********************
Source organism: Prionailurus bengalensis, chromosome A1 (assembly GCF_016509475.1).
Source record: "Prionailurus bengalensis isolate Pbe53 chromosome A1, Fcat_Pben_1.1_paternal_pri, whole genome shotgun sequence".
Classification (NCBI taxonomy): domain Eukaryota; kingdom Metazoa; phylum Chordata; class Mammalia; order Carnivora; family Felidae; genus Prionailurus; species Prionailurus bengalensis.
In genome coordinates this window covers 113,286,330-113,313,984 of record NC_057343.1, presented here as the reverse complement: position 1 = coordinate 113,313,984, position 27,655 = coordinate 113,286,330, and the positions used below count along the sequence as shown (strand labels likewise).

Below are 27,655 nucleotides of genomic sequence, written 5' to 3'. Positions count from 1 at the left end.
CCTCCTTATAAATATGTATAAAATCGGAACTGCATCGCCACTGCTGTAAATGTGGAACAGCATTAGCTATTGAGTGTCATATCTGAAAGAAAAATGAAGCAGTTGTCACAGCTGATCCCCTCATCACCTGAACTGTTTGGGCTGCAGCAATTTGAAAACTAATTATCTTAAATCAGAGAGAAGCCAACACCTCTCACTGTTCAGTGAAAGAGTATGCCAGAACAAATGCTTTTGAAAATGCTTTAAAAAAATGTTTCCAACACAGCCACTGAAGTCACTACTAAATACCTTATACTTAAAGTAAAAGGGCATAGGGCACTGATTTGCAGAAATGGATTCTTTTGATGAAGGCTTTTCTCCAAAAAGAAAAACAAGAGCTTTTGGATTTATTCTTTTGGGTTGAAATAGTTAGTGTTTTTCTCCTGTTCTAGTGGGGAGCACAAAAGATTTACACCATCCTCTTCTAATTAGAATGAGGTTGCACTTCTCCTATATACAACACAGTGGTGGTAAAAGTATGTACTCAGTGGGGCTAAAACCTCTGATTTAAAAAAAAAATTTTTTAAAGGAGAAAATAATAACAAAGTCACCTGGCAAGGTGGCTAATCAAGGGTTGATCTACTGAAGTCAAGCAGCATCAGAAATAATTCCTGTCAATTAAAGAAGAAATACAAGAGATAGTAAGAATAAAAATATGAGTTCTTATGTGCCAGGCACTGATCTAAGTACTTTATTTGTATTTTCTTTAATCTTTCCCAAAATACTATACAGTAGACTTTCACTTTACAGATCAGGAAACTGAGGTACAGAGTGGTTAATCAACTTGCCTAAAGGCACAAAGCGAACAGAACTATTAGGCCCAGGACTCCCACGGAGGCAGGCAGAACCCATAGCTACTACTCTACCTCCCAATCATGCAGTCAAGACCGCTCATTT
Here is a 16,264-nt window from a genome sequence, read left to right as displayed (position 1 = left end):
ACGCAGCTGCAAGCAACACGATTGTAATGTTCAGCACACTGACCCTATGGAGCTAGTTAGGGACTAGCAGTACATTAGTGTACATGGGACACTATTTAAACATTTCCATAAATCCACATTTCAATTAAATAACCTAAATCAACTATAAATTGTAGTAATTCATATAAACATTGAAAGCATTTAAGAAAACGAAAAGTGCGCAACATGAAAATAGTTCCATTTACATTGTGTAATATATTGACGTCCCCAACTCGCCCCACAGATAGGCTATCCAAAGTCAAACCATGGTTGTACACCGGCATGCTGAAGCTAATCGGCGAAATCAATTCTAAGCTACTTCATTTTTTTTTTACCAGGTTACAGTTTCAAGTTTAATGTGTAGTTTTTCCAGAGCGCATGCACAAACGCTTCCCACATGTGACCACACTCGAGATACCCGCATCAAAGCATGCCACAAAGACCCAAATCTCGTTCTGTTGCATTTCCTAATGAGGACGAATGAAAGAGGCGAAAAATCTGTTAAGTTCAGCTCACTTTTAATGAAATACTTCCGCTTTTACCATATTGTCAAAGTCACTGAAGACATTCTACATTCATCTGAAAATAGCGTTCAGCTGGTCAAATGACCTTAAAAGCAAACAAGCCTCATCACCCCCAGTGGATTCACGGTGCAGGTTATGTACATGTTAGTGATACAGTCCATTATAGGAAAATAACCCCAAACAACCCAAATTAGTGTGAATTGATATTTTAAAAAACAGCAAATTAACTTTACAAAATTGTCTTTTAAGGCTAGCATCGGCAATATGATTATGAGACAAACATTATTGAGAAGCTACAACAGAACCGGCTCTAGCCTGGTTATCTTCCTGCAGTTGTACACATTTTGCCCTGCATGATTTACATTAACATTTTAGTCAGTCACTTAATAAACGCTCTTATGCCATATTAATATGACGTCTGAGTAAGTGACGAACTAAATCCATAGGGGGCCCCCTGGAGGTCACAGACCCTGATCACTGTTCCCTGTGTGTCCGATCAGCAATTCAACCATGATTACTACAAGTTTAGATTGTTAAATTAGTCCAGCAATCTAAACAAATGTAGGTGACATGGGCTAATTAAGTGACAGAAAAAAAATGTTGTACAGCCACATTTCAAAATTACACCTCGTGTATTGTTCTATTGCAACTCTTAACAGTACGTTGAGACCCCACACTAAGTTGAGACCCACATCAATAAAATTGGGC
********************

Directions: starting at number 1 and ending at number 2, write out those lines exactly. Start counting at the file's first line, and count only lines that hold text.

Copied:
Source organism: Prionailurus bengalensis, chromosome A1 (assembly GCF_016509475.1).
Source record: "Prionailurus bengalensis isolate Pbe53 chromosome A1, Fcat_Pben_1.1_paternal_pri, whole genome shotgun sequence".